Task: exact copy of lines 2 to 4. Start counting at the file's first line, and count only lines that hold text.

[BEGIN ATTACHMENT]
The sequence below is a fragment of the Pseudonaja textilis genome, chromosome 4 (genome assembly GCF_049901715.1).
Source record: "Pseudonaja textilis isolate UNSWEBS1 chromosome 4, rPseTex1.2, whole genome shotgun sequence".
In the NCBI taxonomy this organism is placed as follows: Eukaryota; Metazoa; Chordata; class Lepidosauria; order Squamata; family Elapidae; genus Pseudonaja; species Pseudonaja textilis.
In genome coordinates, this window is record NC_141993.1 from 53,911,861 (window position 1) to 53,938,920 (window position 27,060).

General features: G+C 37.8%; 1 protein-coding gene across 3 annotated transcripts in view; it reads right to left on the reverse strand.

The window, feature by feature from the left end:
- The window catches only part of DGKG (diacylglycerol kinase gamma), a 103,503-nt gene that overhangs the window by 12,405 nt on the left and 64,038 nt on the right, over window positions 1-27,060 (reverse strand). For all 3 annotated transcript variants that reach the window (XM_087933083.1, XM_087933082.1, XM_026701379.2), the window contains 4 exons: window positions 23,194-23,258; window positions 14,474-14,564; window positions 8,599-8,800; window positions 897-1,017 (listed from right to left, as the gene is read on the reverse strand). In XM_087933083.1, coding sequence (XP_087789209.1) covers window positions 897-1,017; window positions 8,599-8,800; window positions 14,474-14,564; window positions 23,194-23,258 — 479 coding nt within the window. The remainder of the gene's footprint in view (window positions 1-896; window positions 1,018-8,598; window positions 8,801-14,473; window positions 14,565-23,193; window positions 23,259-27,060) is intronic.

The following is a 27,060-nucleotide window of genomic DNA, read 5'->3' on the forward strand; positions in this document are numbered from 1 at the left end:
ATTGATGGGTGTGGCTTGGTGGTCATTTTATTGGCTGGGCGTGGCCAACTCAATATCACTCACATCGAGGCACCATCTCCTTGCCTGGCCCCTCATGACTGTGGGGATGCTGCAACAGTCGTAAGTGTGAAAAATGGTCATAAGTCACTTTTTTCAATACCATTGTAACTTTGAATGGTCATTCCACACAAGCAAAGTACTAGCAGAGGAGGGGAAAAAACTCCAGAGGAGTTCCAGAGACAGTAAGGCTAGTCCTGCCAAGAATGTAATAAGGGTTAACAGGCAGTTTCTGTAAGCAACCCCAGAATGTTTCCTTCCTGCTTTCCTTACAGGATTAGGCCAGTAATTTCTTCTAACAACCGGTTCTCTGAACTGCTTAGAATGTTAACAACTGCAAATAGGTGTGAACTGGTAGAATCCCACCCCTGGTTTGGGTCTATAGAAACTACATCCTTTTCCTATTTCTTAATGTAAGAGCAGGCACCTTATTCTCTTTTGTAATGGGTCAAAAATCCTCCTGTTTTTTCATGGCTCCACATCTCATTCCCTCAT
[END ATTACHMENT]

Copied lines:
Source record: "Pseudonaja textilis isolate UNSWEBS1 chromosome 4, rPseTex1.2, whole genome shotgun sequence".
In the NCBI taxonomy this organism is placed as follows: Eukaryota; Metazoa; Chordata; class Lepidosauria; order Squamata; family Elapidae; genus Pseudonaja; species Pseudonaja textilis.
In genome coordinates, this window is record NC_141993.1 from 53,911,861 (window position 1) to 53,938,920 (window position 27,060).